August 22, 2009

Sunday, 8/23

LAT 10:30
BG 8:45
NYT 7:52
PI 7:22
CS 3:32

I went to a family party today, and one relative reported working on the syndicated Saturday NYT puzzle this morning. That was Joe Krozel's 7/18 puzzle, in which PRENATAL was clued with [Before coming out?] and [Star treks?] clued EGO TRIPS. She worked those ones out, I think, but was mightily vexed along the way and told her granddaughter that I'm one of those people who make these things and that she wanted to punch me in the eye! I assured her that the Saturday NYT is all about eye punching.

Phil Ruzbarsky's New York Times crossword, "E.U. Doings"

Not too many people begin their constructing career with the Sunday New York Times. This crossword's a letter-substitution theme in which a single E becomes a U (each theme phrase contains unchanged E's as well). My favorites: THE LITTLE RED HUN is clued as 114: [Story of a small Communist barbarian?], and THE UMPIRE STRIKES BACK is 77A: [Baseball official gets revenge?]. There are four other theme entries here.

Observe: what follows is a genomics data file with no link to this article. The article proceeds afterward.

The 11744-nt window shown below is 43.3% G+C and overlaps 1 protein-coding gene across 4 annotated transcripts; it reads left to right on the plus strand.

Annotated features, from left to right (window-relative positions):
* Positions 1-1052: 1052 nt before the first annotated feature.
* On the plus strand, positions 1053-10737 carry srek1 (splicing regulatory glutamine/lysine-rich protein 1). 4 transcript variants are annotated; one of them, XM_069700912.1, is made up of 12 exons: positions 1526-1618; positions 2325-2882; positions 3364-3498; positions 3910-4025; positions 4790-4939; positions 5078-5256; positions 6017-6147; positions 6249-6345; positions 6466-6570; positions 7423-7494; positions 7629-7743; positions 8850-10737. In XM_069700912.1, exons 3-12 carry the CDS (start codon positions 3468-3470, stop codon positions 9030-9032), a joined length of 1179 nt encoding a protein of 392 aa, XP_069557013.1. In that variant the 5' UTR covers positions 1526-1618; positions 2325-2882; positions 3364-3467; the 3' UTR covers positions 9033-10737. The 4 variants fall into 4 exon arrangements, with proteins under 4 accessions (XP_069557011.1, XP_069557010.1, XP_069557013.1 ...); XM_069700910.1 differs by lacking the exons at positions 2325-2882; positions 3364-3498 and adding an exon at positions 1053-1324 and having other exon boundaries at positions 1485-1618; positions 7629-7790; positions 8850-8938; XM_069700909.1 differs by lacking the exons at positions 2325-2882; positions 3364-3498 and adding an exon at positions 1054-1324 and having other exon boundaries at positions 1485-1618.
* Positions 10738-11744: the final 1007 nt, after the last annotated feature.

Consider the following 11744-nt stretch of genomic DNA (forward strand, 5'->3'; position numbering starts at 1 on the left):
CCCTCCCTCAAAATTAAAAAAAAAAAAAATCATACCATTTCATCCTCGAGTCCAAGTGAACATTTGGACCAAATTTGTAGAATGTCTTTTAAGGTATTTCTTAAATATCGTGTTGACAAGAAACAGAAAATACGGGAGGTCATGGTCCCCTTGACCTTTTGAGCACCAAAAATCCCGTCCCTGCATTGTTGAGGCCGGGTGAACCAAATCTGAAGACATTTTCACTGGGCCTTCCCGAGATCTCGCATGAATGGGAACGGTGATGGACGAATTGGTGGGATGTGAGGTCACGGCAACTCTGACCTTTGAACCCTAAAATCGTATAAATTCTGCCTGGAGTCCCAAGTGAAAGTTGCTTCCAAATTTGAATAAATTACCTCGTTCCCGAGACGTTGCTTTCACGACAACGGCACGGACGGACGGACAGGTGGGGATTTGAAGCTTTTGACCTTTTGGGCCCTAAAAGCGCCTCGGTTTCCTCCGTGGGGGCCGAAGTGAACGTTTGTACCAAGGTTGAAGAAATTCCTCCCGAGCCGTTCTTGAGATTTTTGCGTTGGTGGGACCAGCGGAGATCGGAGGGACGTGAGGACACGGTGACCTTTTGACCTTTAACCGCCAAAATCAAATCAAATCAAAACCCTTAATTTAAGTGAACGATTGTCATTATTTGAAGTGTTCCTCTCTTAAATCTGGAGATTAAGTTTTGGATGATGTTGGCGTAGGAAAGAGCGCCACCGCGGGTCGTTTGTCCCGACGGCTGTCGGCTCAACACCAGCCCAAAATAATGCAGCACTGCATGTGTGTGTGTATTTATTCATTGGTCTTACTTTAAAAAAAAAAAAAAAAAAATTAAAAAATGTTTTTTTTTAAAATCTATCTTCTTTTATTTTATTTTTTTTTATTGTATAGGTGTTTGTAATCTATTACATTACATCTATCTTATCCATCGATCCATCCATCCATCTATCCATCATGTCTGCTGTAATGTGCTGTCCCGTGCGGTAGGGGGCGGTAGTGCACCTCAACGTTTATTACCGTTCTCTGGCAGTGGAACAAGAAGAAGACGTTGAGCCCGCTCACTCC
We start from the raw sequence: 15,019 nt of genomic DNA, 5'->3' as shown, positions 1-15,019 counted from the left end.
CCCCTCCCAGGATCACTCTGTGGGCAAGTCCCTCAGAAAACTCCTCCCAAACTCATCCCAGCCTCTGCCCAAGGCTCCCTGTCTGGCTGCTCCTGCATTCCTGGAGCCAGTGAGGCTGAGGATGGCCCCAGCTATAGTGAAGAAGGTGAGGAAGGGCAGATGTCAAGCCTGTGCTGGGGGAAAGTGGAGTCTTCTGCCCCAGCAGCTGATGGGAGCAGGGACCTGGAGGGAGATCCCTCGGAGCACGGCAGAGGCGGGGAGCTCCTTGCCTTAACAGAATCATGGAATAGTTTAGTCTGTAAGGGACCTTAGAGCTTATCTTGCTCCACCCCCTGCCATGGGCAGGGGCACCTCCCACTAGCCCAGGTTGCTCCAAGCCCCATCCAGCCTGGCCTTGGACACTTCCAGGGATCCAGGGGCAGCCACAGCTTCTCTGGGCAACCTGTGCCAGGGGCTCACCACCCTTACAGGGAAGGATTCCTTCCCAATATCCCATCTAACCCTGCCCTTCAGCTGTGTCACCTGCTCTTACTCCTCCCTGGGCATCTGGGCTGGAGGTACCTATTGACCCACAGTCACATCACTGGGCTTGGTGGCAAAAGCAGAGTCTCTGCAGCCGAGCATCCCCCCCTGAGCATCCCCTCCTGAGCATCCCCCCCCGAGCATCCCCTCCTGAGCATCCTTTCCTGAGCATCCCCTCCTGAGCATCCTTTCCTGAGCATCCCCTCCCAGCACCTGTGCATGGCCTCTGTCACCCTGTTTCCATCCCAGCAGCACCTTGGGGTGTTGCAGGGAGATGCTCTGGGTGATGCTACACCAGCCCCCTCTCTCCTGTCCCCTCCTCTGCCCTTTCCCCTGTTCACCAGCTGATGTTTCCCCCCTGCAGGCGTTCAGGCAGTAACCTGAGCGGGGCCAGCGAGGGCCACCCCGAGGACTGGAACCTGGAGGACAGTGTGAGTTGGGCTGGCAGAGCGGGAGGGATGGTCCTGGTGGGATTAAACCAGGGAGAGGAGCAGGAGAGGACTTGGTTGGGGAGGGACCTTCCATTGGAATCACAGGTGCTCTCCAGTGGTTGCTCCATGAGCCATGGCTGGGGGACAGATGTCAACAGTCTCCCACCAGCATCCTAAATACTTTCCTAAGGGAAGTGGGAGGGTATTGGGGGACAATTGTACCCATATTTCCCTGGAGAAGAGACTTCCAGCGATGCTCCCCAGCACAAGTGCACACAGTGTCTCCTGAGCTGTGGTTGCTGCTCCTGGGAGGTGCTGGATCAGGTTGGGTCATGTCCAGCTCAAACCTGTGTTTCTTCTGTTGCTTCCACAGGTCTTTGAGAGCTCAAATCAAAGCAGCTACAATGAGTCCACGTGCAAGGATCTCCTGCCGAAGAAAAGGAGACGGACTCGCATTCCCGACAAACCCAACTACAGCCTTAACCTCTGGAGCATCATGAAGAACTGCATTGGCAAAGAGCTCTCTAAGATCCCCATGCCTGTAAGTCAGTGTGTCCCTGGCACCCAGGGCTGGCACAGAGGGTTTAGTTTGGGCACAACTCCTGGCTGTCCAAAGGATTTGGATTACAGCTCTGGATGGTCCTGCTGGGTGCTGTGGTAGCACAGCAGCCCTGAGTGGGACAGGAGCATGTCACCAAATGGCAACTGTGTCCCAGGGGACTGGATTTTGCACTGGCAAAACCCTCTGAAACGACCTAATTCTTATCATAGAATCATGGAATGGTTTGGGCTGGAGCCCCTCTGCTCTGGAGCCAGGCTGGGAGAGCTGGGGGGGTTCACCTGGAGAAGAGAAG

Ten highlights:

  • 1D: [Bill collector?] clues a TIP JAR.
  • 20A: [Who said "No good movie is too long, and no bad movie is short enough"]? That'd be Roger EBERT. His website at the Sun-Times features a section of his zero- to 1.5-star reviews of current movies, to point you towards the right sort of bad movie if that's what you're in the mood for. The man has a gift for writing about dreadful movies, he does.
  • 68A: A BEEFEATER is a [Yeoman of the British guard].
  • 94D: [Cane accompanier, maybe] stumped me for the longest time. It's a TOP HAT! Did Mr. Peanut accessorize with both? My husband, he uses neither.
  • 93D: WASABI is a [Mustardy condiment]. You can have my portion, okay?